It’s easiest to find Capella if you start 45 minutes to an hour after sunset. Choose a spot with a clear horizon to the northeast and watch for a bright star to appear very near the horizon. Like all bright stars near the horizon, Capella will twinkle and flash in different colors because you are seeing it through a lot of atmosphere. It won’t show its soft, golden hue until it is much higher in the sky. Even a veteran skywatcher can be fooled by this. Recently my wife was looking to the northeast on a fall evening and saw what she thought was Capella. But it was so bright and blinking red and green so distinctly, that she changed her mind and decided it was an airplane! (There’s an airport off in that general direction.) When after a minute or so it hadn’t moved, she knew her first thought was correct – but boy it made a convincing airplane!

For me, Capella marks a graceful arc of bright stars and asterisms that circle the north celestial pole. If you have been following these directions for a few months, look at Capella, the Bow of Perseus, and the “W” of Cassiopeia to see what I mean. Watching these move in the course of a single night – or from month to month – always gives me a real sense of how, from our vantage point, all the stars appear to circle Polaris.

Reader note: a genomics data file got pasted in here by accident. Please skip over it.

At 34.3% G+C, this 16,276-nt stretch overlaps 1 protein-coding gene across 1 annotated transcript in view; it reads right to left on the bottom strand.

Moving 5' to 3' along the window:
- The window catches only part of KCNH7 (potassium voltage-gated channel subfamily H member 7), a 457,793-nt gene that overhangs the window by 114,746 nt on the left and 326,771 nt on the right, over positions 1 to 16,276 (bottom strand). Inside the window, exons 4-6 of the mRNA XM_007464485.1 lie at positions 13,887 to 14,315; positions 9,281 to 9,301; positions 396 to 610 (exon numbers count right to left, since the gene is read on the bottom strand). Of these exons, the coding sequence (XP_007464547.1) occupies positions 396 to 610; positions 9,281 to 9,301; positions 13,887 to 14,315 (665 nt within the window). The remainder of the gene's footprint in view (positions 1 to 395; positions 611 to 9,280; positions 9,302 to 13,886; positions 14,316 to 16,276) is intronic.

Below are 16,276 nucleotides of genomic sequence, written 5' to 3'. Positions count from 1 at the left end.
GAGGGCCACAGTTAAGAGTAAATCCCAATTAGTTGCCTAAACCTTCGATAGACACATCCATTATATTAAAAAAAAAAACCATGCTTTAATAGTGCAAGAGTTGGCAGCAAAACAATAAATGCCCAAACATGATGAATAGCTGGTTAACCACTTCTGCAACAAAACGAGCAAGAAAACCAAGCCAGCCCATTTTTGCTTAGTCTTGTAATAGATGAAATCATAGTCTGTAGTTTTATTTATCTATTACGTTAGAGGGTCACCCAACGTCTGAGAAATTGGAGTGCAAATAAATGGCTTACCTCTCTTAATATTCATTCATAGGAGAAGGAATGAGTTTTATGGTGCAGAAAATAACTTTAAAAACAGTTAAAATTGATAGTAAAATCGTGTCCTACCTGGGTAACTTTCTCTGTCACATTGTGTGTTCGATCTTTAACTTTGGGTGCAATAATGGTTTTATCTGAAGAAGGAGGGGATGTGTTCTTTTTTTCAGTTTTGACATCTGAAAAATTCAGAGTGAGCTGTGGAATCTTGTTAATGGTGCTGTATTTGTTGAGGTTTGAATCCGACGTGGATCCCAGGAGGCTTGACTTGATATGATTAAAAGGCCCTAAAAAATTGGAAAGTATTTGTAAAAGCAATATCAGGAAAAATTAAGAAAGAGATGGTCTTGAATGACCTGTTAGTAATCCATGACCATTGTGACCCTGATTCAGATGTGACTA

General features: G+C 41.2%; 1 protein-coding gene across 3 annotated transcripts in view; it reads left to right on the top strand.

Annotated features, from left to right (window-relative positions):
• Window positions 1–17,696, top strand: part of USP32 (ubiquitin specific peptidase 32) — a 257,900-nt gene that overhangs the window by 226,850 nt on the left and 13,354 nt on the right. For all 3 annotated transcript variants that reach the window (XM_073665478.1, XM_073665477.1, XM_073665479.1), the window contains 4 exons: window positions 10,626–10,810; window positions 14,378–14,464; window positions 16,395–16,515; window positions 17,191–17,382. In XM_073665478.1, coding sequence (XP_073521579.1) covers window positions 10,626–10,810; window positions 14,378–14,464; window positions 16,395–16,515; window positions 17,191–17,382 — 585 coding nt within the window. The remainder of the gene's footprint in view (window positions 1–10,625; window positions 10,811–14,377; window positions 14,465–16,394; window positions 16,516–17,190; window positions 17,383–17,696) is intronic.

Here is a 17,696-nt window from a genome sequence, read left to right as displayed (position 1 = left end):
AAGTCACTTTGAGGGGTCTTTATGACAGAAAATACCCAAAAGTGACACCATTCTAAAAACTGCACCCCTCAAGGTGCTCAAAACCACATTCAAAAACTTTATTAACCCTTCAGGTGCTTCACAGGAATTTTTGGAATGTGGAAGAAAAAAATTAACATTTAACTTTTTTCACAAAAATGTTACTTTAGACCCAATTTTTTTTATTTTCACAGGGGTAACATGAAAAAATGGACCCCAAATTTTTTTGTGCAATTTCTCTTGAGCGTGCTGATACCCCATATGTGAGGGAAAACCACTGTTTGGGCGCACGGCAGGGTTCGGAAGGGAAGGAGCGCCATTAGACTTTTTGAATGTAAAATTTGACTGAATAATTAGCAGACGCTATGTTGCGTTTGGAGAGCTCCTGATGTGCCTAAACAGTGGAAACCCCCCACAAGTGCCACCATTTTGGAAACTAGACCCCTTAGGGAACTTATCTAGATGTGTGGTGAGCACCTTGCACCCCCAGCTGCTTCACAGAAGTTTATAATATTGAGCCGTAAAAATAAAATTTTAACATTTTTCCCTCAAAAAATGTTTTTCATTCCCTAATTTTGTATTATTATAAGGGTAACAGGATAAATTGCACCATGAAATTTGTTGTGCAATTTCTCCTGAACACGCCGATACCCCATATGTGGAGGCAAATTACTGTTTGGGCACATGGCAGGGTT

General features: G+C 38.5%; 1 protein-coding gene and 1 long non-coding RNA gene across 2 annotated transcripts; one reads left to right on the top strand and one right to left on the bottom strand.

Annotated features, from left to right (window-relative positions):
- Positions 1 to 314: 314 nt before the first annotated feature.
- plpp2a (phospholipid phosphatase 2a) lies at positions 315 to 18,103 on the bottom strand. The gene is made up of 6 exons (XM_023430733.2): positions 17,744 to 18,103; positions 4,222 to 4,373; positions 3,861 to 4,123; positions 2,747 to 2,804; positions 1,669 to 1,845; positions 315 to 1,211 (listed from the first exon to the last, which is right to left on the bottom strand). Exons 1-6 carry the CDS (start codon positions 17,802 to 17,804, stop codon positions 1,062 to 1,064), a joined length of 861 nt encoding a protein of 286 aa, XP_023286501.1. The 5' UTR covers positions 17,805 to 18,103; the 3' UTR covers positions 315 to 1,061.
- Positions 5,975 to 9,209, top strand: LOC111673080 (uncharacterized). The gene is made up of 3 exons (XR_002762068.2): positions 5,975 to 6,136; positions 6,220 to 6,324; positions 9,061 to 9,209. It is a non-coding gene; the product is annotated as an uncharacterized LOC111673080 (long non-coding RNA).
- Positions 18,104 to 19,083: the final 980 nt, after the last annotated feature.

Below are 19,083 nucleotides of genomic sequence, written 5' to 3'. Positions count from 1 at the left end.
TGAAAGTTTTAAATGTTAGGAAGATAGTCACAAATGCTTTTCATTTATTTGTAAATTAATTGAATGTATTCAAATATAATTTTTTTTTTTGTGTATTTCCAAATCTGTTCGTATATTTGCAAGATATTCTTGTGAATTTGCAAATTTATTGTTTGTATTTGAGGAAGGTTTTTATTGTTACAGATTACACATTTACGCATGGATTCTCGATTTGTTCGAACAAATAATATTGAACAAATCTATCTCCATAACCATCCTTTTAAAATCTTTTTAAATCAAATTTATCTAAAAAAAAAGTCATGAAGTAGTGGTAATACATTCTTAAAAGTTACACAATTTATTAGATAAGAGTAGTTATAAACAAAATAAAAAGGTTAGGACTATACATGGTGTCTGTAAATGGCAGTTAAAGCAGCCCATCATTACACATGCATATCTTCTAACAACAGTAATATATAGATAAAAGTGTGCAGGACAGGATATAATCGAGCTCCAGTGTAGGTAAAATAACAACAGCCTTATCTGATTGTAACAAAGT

As mentioned, Capella is really a complex multiple star. Its two main components are both yellow giants dubbed Aa and Ab, but there are two more stars in this family. However, they are a pair of red dwarfs only visible in a telescope and are so far away from the two bright stars that they take more than 1,000 years to complete an orbit. The two bright stars orbit in just 104 days. James B. Kaler, in his book The Hundred Greatest Stars, says this about the Capella twins:

These two magnificent giants are separated by about the distance between Venus and the Sun. A resident on a ‘Jupiter’ ten times further out would see two ‘Suns’ about half a degree across (similar to the Sun in our own sky), separated at maximum by some 6 degrees, one setting right behind the other.
So when you find Capella, pause – picture yourself on the Jupiter-like planet with these twin yellow Suns in your sky!

Vital stats for Capella (kah-PEL-ah)

• Brilliance: Magnitude .08; its luminosity is the equal of 16 Suns.
• Distance: 42 light years
• Spectral Types: G8/G0
• Position: 05:16:41, +45:59:53

Still with us!

Other bright guide stars and asterisms introduced in previous months that are still readily seen include the Summer Triangle of Altair, Deneb, and Vega, which is high over head and crossing into the western sky. Arcturus is just above the horizon in the west, the Big Dipper just west of north and hugging the horizon, and the Teapot is diving into the ground in the southwest. And, of course, we have the “Bow” of Perseus with “Algol” the “Demon” star, the “W” of Cassiopeia, the “home plate” of Cepheus, Andromeda’s Couch, and the Great Square.